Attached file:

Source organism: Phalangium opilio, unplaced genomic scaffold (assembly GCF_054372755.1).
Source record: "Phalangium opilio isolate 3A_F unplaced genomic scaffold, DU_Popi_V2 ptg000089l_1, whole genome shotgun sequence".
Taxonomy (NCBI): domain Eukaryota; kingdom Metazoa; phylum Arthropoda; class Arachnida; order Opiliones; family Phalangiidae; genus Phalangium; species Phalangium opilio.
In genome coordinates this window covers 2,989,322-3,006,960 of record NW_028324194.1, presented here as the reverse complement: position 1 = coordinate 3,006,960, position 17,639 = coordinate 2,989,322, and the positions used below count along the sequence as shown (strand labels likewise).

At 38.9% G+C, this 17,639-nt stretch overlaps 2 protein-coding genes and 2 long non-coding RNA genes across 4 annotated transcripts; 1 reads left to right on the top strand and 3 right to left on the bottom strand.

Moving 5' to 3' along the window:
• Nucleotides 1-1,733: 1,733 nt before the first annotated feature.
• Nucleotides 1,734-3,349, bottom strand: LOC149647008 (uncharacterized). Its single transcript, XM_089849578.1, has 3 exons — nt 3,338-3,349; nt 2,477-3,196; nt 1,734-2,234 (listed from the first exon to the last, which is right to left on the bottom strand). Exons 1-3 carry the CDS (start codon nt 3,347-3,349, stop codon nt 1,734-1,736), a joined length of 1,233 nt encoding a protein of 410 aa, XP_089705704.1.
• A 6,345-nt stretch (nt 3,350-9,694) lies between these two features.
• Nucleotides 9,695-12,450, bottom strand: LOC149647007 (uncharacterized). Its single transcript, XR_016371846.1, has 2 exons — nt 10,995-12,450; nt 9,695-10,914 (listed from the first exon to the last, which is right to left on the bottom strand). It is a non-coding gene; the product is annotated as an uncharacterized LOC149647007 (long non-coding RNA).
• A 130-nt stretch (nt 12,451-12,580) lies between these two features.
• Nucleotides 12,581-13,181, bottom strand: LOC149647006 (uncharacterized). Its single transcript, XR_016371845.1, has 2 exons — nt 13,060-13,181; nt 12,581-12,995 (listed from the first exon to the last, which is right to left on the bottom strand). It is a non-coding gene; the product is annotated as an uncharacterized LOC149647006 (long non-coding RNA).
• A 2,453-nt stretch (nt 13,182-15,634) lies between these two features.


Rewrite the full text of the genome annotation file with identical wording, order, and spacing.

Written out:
Source organism: Phalangium opilio, unplaced genomic scaffold (assembly GCF_054372755.1).
Source record: "Phalangium opilio isolate 3A_F unplaced genomic scaffold, DU_Popi_V2 ptg000089l_1, whole genome shotgun sequence".
Taxonomy (NCBI): domain Eukaryota; kingdom Metazoa; phylum Arthropoda; class Arachnida; order Opiliones; family Phalangiidae; genus Phalangium; species Phalangium opilio.
In genome coordinates this window covers 2,989,322-3,006,960 of record NW_028324194.1, presented here as the reverse complement: position 1 = coordinate 3,006,960, position 17,639 = coordinate 2,989,322, and the positions used below count along the sequence as shown (strand labels likewise).

At 38.9% G+C, this 17,639-nt stretch overlaps 2 protein-coding genes and 2 long non-coding RNA genes across 4 annotated transcripts; 1 reads left to right on the top strand and 3 right to left on the bottom strand.

Moving 5' to 3' along the window:
• Nucleotides 1-1,733: 1,733 nt before the first annotated feature.
• Nucleotides 1,734-3,349, bottom strand: LOC149647008 (uncharacterized). Its single transcript, XM_089849578.1, has 3 exons — nt 3,338-3,349; nt 2,477-3,196; nt 1,734-2,234 (listed from the first exon to the last, which is right to left on the bottom strand). Exons 1-3 carry the CDS (start codon nt 3,347-3,349, stop codon nt 1,734-1,736), a joined length of 1,233 nt encoding a protein of 410 aa, XP_089705704.1.
• A 6,345-nt stretch (nt 3,350-9,694) lies between these two features.
• Nucleotides 9,695-12,450, bottom strand: LOC149647007 (uncharacterized). Its single transcript, XR_016371846.1, has 2 exons — nt 10,995-12,450; nt 9,695-10,914 (listed from the first exon to the last, which is right to left on the bottom strand). It is a non-coding gene; the product is annotated as an uncharacterized LOC149647007 (long non-coding RNA).
• A 130-nt stretch (nt 12,451-12,580) lies between these two features.
• Nucleotides 12,581-13,181, bottom strand: LOC149647006 (uncharacterized). Its single transcript, XR_016371845.1, has 2 exons — nt 13,060-13,181; nt 12,581-12,995 (listed from the first exon to the last, which is right to left on the bottom strand). It is a non-coding gene; the product is annotated as an uncharacterized LOC149647006 (long non-coding RNA).
• A 2,453-nt stretch (nt 13,182-15,634) lies between these two features.